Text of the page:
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Melianthus major - as architectural as they get

  • Melianthus major - as architectural as they get
  • Melianthus major - as architectural as they get

If I had to list plants based on their architectural merit, Melianthus major would be up there with a Grade 1*. No other plant, in my view, has such fine deep cut, pinnate leaves. A gorgeous, glaucous bluey green in spring, they look like they have been freshly cut with pinking shears.

These are followed by long-stemmed crimson-maroon flowers, usually borne in mid to late summer, but this year flowering now after the very mild winter.

Some say the Melianthus is not a reliably hardy perennial but, with a little care, it can live long and perform well year after year. The trick is to plant it some 10cm deeper than in the pot, mixing in some grit and bark chippings if necessary to help drainage. Planted that deep, it will be at less risk from frost. A dry mulch around the base of the plant can also help protect from excessive winter wet. Situate the plant in full sun and sheltered enough from cold drying winds.

Melianthus major is really an evergreen shrub, but for best leaves and to stop it getting leggy cut the stems back to about 10cm in early spring. It will grow up to 1.5m in a single summer.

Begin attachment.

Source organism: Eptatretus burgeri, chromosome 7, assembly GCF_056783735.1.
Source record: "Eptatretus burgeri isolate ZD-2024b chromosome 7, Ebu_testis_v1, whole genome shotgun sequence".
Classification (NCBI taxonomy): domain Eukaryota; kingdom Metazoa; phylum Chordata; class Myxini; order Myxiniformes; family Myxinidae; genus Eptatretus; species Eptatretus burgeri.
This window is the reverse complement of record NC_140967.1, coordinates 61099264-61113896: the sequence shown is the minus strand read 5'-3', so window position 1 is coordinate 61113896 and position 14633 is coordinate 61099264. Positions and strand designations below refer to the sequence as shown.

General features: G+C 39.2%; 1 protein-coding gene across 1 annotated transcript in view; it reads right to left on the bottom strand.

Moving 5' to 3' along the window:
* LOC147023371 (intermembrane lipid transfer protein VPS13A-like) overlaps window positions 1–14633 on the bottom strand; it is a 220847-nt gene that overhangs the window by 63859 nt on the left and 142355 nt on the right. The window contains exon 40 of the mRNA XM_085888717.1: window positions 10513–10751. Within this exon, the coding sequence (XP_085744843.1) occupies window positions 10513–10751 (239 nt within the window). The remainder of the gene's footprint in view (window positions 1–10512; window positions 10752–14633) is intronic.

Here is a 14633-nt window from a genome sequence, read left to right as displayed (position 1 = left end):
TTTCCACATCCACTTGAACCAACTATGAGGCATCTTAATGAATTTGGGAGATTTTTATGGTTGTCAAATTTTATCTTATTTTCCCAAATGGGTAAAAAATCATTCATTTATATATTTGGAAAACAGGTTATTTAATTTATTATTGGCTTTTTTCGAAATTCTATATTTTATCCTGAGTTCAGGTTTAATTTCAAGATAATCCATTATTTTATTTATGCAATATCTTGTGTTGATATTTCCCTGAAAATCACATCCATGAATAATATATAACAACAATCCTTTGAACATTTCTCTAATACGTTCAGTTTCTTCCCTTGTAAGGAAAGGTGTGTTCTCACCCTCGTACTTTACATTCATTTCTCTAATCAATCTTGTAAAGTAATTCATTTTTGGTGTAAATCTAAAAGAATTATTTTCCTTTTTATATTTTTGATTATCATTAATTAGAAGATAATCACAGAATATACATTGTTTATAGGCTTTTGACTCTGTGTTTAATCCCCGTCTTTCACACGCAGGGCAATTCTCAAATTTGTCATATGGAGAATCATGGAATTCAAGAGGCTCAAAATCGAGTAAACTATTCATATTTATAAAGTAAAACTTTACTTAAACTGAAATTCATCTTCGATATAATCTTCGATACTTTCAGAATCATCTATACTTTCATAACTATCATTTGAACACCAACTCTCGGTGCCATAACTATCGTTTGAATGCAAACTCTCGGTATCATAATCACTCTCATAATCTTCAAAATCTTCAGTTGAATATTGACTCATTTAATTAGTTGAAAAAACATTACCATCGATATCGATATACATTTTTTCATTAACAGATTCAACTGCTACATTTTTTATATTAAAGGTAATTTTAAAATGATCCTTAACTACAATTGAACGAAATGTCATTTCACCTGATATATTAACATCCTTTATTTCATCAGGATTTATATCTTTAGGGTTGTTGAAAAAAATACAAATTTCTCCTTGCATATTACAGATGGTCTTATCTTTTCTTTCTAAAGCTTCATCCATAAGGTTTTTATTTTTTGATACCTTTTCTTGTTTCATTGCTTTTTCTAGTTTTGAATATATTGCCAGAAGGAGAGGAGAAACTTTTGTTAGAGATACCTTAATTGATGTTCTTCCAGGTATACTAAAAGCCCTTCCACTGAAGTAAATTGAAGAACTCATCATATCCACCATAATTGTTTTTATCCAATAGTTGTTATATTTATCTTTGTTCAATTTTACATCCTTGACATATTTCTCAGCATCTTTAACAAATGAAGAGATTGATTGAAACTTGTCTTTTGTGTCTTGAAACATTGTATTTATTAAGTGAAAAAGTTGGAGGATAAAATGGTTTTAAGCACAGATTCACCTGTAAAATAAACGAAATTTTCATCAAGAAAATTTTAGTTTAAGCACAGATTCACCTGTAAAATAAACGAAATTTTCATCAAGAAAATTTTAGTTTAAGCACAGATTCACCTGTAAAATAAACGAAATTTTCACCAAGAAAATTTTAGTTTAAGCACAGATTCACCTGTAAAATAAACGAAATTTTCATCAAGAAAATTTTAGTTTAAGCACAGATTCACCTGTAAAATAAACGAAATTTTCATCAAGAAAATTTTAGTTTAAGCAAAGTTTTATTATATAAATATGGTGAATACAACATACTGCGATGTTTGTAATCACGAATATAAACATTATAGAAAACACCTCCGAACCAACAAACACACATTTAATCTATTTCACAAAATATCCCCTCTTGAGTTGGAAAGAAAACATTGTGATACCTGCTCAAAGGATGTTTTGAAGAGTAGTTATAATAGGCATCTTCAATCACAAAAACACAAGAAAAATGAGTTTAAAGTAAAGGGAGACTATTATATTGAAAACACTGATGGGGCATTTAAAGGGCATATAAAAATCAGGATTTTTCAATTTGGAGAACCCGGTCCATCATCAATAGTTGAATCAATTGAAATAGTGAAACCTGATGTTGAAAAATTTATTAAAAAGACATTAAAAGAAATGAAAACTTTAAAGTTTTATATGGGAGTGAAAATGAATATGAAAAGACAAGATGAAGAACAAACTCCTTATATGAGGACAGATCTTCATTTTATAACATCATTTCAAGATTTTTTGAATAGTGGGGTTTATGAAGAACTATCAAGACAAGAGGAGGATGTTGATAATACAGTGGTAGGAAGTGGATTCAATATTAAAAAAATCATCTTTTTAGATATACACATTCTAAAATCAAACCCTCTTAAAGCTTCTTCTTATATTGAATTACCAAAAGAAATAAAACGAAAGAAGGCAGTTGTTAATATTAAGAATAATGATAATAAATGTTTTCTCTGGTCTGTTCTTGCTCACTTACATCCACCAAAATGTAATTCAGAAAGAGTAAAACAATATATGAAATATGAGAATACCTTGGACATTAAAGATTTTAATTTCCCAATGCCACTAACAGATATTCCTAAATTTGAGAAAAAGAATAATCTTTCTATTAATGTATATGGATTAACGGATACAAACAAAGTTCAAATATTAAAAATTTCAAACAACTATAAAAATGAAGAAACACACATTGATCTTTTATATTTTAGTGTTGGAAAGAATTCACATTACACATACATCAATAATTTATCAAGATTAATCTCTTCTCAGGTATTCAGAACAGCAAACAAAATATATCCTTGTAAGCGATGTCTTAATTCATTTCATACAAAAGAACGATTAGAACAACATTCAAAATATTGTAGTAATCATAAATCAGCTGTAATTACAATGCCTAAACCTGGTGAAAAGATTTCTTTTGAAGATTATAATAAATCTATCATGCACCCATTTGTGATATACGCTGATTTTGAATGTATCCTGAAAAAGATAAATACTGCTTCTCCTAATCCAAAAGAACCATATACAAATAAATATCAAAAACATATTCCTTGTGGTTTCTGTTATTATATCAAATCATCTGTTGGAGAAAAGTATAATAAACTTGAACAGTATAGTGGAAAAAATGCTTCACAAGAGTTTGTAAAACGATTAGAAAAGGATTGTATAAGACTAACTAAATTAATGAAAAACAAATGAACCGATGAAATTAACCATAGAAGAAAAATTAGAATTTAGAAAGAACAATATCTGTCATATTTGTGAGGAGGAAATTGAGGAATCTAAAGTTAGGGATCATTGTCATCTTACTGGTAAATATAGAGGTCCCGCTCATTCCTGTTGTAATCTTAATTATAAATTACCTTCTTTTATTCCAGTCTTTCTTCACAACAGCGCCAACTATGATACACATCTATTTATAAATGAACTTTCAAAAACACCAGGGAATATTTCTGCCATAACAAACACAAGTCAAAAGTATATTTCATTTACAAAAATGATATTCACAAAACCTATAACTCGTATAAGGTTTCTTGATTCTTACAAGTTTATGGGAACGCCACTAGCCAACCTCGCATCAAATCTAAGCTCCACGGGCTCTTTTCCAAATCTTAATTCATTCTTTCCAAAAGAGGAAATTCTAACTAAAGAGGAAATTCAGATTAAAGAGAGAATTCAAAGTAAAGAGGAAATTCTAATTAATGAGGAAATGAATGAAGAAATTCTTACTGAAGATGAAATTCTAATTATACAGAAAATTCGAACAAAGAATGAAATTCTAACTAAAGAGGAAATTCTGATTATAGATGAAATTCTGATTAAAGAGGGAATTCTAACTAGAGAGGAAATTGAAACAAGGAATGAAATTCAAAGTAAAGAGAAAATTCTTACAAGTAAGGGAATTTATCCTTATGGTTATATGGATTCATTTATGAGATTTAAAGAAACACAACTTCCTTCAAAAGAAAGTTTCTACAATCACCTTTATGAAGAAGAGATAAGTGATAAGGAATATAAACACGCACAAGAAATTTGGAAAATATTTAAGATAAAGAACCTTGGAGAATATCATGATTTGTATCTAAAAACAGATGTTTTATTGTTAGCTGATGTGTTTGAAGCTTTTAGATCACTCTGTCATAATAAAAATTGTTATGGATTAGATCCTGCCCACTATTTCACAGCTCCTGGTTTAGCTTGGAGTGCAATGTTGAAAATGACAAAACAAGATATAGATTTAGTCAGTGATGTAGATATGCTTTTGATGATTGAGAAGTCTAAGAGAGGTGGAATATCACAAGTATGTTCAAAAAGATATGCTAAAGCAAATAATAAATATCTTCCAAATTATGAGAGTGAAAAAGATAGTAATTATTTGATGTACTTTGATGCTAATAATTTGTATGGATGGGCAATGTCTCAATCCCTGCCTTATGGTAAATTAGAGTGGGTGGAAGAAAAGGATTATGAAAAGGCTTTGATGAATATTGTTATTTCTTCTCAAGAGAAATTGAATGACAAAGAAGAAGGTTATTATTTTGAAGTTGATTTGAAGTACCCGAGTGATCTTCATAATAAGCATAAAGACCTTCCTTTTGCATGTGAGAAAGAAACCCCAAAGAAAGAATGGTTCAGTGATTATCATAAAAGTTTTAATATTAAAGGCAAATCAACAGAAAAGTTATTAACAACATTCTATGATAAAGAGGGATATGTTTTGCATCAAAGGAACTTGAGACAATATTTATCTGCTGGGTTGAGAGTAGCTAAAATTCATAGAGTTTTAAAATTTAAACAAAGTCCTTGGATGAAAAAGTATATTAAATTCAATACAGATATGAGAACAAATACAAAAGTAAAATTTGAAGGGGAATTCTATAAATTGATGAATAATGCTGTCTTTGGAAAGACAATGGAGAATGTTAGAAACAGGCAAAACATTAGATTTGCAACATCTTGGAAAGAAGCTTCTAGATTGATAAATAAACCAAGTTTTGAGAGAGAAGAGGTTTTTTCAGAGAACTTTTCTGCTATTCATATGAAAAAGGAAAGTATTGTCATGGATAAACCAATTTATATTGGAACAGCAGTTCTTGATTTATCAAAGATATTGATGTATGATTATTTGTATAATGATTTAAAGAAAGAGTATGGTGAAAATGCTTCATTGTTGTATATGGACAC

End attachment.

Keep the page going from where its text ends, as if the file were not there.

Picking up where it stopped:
Lastly, a little something to delight anyone you show round the garden, try rubbing the leaves between your fingers. You'll get an unmistakeable whiff of peanut butter. Not peanuts, but Sun Pat. Interesting!

Comments (3)

  1. Grower

    Geoff Hodge

    One of my favourite plants!

  2. Grower

    Helene U Taylor

    Sounds like an interesting and unusual plant, and I like the idea of a peanut butter scented plant! Unfortunately it gets way too big for my tiny garden, I would have to chuck out a serious amount of plants to make room for this monster. Perhaps I could persuade my neighbour to plant it, they don’t have any plants or trees in their garden, just lots of junk and rubbish and a few weeds in one corner….

  3. Grower

    Kathy Peck

    Well fancy that I've always thought this plant wasn't hardy and that's put me off growing it, I'll have to give it a try if I can find a sheltered spot, interesting info, smells of peanut butter even better :-)

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